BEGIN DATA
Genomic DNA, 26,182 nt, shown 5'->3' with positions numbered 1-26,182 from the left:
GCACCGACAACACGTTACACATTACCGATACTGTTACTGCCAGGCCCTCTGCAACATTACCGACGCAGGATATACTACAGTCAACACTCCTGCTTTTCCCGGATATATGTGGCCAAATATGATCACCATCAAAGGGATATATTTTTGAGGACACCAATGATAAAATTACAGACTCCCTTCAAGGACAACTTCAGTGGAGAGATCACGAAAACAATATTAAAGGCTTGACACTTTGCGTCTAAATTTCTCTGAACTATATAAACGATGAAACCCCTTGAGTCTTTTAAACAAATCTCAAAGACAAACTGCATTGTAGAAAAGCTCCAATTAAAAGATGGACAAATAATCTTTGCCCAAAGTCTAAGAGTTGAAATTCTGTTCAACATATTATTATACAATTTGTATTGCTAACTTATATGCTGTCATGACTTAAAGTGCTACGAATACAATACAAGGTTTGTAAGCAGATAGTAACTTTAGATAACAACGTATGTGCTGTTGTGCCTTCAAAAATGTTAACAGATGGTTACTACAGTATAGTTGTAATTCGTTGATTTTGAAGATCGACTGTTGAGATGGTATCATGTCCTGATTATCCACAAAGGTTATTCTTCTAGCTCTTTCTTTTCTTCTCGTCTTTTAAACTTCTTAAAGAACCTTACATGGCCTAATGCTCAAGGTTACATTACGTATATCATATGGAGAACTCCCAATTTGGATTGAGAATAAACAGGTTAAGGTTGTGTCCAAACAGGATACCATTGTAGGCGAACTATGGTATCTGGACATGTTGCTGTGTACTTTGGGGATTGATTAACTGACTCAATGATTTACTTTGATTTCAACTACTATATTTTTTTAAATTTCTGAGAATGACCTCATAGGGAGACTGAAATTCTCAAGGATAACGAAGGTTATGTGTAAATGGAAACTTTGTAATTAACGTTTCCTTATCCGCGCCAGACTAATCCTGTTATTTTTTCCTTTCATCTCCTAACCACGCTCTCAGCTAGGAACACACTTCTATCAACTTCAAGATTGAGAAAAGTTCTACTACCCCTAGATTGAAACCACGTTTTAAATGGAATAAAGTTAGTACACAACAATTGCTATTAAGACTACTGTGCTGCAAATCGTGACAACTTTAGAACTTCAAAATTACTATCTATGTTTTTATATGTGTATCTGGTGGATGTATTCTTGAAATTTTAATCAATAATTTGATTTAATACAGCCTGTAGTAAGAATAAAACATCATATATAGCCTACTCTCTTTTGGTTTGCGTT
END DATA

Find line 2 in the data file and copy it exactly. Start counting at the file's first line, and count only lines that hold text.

GCACCGACAACACGTTACACATTACCGATACTGTTACTGCCAGGCCCTCTGCAACATTACCGACGCAGGATATACTACAGTCAACACTCCTGCTTTTCCCGGATATATGTGGCCAAATATGATCACCATCAAAGGGATATATTTTTGAGGACACCAATGATAAAATTACAGACTCCCTTCAAGGACAACTTCAGTGGAGAGATCACGAAAACAATATTAAAGGCTTGACACTTTGCGTCTAAATTTCTCTGAACTATATAAACGATGAAACCCCTTGAGTCTTTTAAACAAATCTCAAAGACAAACTGCATTGTAGAAAAGCTCCAATTAAAAGATGGACAAATAATCTTTGCCCAAAGTCTAAGAGTTGAAATTCTGTTCAACATATTATTATACAATTTGTATTGCTAACTTATATGCTGTCATGACTTAAAGTGCTACGAATACAATACAAGGTTTGTAAGCAGATAGTAACTTTAGATAACAACGTATGTGCTGTTGTGCCTTCAAAAATGTTAACAGATGGTTACTACAGTATAGTTGTAATTCGTTGATTTTGAAGATCGACTGTTGAGATGGTATCATGTCCTGATTATCCACAAAGGTTATTCTTCTAGCTCTTTCTTTTCTTCTCGTCTTTTAAACTTCTTAAAGAACCTTACATGGCCTAATGCTCAAGGTTACATTACGTATATCATATGGAGAACTCCCAATTTGGATTGAGAATAAACAGGTTAAGGTTGTGTCCAAACAGGATACCATTGTAGGCGAACTATGGTATCTGGACATGTTGCTGTGTACTTTGGGGATTGATTAACTGACTCAATGATTTACTTTGATTTCAACTACTATATTTTTTTAAATTTCTGAGAATGACCTCATAGGGAGACTGAAATTCTCAAGGATAACGAAGGTTATGTGTAAATGGAAACTTTGTAATTAACGTTTCCTTATCCGCGCCAGACTAATCCTGTTATTTTTTCCTTTCATCTCCTAACCACGCTCTCAGCTAGGAACACACTTCTATCAACTTCAAGATTGAGAAAAGTTCTACTACCCCTAGATTGAAACCACGTTTTAAATGGAATAAAGTTAGTACACAACAATTGCTATTAAGACTACTGTGCTGCAAATCGTGACAACTTTAGAACTTCAAAATTACTATCTATGTTTTTATATGTGTATCTGGTGGATGTATTCTTGAAATTTTAATCAATAATTTGATTTAATACAGCCTGTAGTAAGAATAAAACATCATATATAGCCTACTCTCTTTTGGTTTGCGTT